The question, of course, is whether Paul should’ve spoken that way to the High Priest. Sure, he deserved every bit of it. But was it right to revile someone holding that particular office? Some of them object that Paul is out of line. Then Paul himself tries to recover lost ground. He acted in ignorance: “I didn’t know, brothers, that he was the high priest, for it’s written, ‘You shall not speak evil of a ruler of your people.’” You get the impression that while the rebuke was warranted, he wouldn’t have done so against Ananias, at least in that way, had he known he was High Priest. Why’s that? Because the Law teaches not to speak evil of a ruler of your people. Paul conforms his life to God’s word.
Not everybody reads it that way. There’s another take on this passage dating back to Augustine. Some don’t take Paul’s words at face value. They say there’s no way Paul was ignorant. He had to have known who the High Priest was. Therefore, we must read this as a profound use of sarcasm, while honoring the spirit of the Law. When Paul says, “I didn’t know he was the High Priest…for it’s written,” the sense goes something like this: “Oh he is, is he?! By the way he’s acting, it’s awfully hard to tell. Otherwise I’d be glad to honor him as the law says.”
That’s a viable reading; and if you take it that way, you’ll likely end up using it to justify how prophetic rebukes are necessary when religious leaders abandon justice in the name of God. But I don’t think we have to read such irony into Paul’s words. The irony is already present in Luke’s words, and it stands out far more sharply when we take Paul’s words at face value. That is, somehow he was truly ignorant.
Had Paul known Ananias was the High Priest, he wouldn’t have spoken that way. Why? Because he seeks to honor the law. Luke intentionally sets Paul’s example of honoring the law beside these Jewish leaders disregarding the law. When Paul brings up God’s law, the leaders deflect. When they bring up God’s law, Paul humbles himself. Who’s the hypocrite? Who’s unjust? Anybody reading Acts will conclude, the Council.
Brothers and sisters, we live in a day of mob politics, a day when authorities are hungrier for power than they are truth, a day when leaders pursue popularity rather than justice. It’s a day of pragmatism that will abandon principled reasoning and sound moral judgment, as long as it means silencing Christianity. When we face such opposition to the gospel, it’s easy to feel entitled to respond with power plays that resemble the way the opposition acts.
But that shouldn’t be. Our first priority before enemies of the gospel must be faithfulness to God’s word. Paul so esteemed God’s word, that he was even willing to humble himself before that word when his enemies pointed out new information. Likewise, we must humbly submit to God’s word in all circumstances.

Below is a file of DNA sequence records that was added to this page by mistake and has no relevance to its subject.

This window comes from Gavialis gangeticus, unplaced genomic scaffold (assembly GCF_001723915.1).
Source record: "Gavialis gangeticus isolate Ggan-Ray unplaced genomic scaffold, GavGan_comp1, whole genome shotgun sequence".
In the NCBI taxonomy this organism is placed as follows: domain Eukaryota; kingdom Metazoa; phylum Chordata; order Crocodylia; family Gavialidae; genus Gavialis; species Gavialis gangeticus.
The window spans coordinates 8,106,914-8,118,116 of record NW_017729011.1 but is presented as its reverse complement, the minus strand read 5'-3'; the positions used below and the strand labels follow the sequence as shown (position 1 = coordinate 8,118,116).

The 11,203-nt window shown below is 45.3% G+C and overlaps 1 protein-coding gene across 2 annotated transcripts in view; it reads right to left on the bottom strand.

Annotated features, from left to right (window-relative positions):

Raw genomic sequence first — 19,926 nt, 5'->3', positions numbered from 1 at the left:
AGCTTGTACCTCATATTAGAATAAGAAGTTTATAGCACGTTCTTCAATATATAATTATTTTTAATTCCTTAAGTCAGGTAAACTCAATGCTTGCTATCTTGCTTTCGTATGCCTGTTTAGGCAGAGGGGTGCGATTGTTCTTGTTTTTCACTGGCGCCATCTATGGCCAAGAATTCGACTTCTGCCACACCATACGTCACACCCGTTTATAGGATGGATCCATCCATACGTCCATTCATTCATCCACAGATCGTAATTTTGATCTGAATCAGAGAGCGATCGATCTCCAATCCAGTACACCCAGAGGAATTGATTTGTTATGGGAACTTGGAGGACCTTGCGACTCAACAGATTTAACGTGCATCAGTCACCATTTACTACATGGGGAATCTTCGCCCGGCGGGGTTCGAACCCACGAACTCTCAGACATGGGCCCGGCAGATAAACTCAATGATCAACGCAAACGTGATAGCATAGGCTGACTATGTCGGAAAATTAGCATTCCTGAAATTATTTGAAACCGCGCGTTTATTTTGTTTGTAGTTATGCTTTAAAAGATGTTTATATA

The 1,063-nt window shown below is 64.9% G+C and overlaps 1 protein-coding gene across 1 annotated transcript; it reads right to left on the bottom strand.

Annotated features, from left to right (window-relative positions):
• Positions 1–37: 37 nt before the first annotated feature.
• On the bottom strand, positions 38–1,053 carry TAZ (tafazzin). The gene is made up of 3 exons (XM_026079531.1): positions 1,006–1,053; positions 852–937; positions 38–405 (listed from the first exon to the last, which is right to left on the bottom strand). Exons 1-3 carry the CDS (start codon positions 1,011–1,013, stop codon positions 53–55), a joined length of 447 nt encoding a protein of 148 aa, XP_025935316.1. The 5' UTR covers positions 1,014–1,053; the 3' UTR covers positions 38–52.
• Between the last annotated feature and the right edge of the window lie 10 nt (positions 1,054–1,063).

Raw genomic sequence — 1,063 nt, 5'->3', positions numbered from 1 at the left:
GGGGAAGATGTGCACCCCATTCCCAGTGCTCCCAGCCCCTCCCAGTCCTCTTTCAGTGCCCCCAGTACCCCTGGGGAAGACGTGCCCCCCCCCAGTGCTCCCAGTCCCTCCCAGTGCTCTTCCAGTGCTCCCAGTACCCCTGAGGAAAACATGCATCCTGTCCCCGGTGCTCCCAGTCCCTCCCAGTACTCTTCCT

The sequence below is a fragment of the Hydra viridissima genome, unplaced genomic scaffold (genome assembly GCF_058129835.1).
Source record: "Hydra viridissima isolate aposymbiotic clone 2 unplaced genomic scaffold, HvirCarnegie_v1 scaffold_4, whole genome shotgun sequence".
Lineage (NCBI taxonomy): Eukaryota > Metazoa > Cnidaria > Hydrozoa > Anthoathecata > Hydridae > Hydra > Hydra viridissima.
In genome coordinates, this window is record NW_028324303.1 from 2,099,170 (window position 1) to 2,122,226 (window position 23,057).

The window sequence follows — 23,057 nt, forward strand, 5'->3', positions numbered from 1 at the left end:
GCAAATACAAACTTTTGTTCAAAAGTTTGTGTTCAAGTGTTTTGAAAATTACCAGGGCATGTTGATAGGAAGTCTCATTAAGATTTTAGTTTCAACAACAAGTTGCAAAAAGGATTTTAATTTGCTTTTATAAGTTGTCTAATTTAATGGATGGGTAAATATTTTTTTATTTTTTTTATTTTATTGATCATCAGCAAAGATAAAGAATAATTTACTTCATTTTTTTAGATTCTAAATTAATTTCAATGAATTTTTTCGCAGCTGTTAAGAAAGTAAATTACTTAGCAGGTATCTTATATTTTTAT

How does God’s word teach me to respond to injustice? How does God’s word teach me to speak when opponents hate? How does God’s word teach me to image Jesus when trials come? How does God’s word teach me to honor the Emperor, to respect authority, to bless when reviled and not curse, to return good for evil, to not bear false witness, to patiently endure evil and not become quarrelsome? Is the word so much a part of you that such a text would not only spring to mind before a ruler like Ananias, but you’d also humbly submit to it before him?
The word must saturate us and guide us. It’s hard to be faithful when you’re itching for revenge. Live your life before God in all good conscience; and trust that he will use your faithfulness to his word to expose the enemy’s hypocrisy. You be faithful to his word, and trust him with the results. When you’re faithful to his word in trial, your life will teach the world that Jesus is Lord, not your inner passions; that his law is supreme, not you.
Truth #2. Rather than hindering the gospel, persecution gives opportunity to (re)center people’s focus on the gospel.
Paul’s arrest and trial are no accidents. As Jesus warned, “[They’ll] deliver you up to the synagogues and prisons, and you will be brought before kings and governors for my name’s sake. This will be your opportunity to bear witness” (Luke 21:12-13). Paul counts it another opportunity; and tries to do just that. Verse 6…
Now when Paul perceived that one part were Sadducees and the other Pharisees, he cried out in the council, “Brothers, I’m a Pharisee, a son of Pharisees. It’s with respect to the hope and the resurrection of the dead that I’m on trial.” And when he had said this, a dissension arose between the Pharisees and the Sadducees, and the assembly was divided. For the Sadducees say that there is no resurrection, nor angel, nor spirit, but the Pharisees acknowledge them all. Then a great clamor arose, and some of the scribes of the Pharisees’ party stood up and contended sharply, “We find nothing wrong in this man. What if a spirit or an angel spoke to him?” And when the dissension became violent, the tribune, afraid that Paul would be torn to pieces by them, commanded the soldiers to go down and take him away from among them by force and bring him into the barracks.
The tribune already witnessed how Paul upheld the law. But it’s still unclear why Paul offends them so much. So Paul clarifies that. They hate him not for moral or social or political reasons; they hate Paul for theological reasons.
Paul knows he shares common ground with the Pharisees. That’s how Paul grew up. So he attempts to win their ear. He also knows the Pharisees believe in the resurrection of the dead. They didn’t believe in Jesus’ resurrection. But they did believe in the general resurrection of all people at the end of history. Texts like Daniel 12:2 taught them: “Many of those who sleep in the dust of the earth shall awake, some to everlasting life, and some to shame and everlasting contempt.”